What is the difference between a chemist and a materials scientist?

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Most chemists and materials scientists work together as part of a research team. It is also common for chemists and materials scientists to work on teams with other scientists, such as biologists, physicists, computer specialists, and engineers.

Many colleges and universities offer degree programs in chemistry that are approved by the American Chemical Society with some colleges offering materials science as a specialization within their chemistry programs. Some engineering schools also offer degrees in the joint field of materials science and engineering.

The differences between a chemist and a materials scientists are as follows:

Chemist
Chemistry is concerned with reactions between elements and molecules, and how they can be controlled and improved upon. Chemists research and experiment with the properties of chemical substances, improve the quality of established chemical products, measure the effects of chemical compounds in various situations, study inter-chemical reactions, and establish new technologies in the field.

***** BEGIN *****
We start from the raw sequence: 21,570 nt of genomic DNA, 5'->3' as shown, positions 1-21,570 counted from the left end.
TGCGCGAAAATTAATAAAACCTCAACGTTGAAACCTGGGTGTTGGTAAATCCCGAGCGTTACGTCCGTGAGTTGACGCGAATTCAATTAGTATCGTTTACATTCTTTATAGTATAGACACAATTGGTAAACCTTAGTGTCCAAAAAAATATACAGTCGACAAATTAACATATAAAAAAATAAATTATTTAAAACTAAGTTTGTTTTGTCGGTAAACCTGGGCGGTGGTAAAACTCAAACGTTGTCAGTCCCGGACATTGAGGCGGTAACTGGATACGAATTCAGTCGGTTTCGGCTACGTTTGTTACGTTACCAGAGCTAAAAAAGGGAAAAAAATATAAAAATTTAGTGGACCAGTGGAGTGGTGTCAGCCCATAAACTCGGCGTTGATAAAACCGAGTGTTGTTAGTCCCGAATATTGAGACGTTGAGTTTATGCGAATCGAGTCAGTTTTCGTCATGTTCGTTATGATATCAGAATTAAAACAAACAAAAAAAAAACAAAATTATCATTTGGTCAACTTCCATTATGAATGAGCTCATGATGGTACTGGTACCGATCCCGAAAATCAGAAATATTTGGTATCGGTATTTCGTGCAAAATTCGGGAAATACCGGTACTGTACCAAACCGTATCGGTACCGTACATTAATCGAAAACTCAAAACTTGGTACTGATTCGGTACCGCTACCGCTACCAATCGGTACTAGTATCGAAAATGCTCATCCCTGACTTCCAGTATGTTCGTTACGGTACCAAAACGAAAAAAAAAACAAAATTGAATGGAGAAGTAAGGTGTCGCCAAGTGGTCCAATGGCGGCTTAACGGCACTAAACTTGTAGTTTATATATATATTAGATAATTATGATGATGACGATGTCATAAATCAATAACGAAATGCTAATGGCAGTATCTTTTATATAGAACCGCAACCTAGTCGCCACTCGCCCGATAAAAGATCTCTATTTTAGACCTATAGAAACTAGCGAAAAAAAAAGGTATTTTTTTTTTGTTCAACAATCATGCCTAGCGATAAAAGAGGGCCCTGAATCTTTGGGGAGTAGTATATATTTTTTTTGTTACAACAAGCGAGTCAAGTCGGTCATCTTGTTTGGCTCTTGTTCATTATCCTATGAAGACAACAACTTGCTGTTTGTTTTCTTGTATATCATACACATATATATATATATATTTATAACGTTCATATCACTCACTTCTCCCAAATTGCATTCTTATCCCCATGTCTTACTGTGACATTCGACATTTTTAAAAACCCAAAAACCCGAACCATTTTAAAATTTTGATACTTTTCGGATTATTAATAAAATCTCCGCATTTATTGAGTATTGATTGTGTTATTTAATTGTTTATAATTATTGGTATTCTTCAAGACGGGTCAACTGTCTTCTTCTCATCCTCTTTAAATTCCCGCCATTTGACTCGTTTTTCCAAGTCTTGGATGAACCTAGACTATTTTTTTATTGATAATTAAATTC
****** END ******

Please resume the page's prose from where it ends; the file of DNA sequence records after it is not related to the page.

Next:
They work with simple forms of matter to either reach a greater understanding of the chemical itself, uncover the elements of unfamiliar substances, or create entirely new chemical compounds for use in a variety of applications. Many industries benefit from the theories and chemical compounds brought about by research done by chemists.

Chemists often specialize in a particular branch of the field - for example, inorganic chemistry, medicinal chemistry, organic chemistry, physical chemistry, forensic chemistry, theoretical chemistry, biochemistry, neurochemistry, and nuclear chemistry.

Materials Scientist
Materials science is concerned with how microscopic elements such as atoms and molecules together account for macroscopic properties of materials. It mainly deals with how objects are made, as in what materials and what processes are used.

Materials scientists study and analyze the chemical properties and structure of different man-made and natural materials, such as glass, rubber, ceramic, alloys, polymers, and metals. They then take this knowledge and devise ways to strengthen existing materials, combine particular materials, or create brand new materials with certain properties and characteristics for use in different applications and products. They have created many of the items that people use today such as shoes, soap, canisters, containers, makeup, packaging materials, and so on.

Materials scientists tend to specialize by the material they work with most often - for example, ceramics, glasses, metals, nanomaterials (extremely small substances), polymers, and semiconductors.

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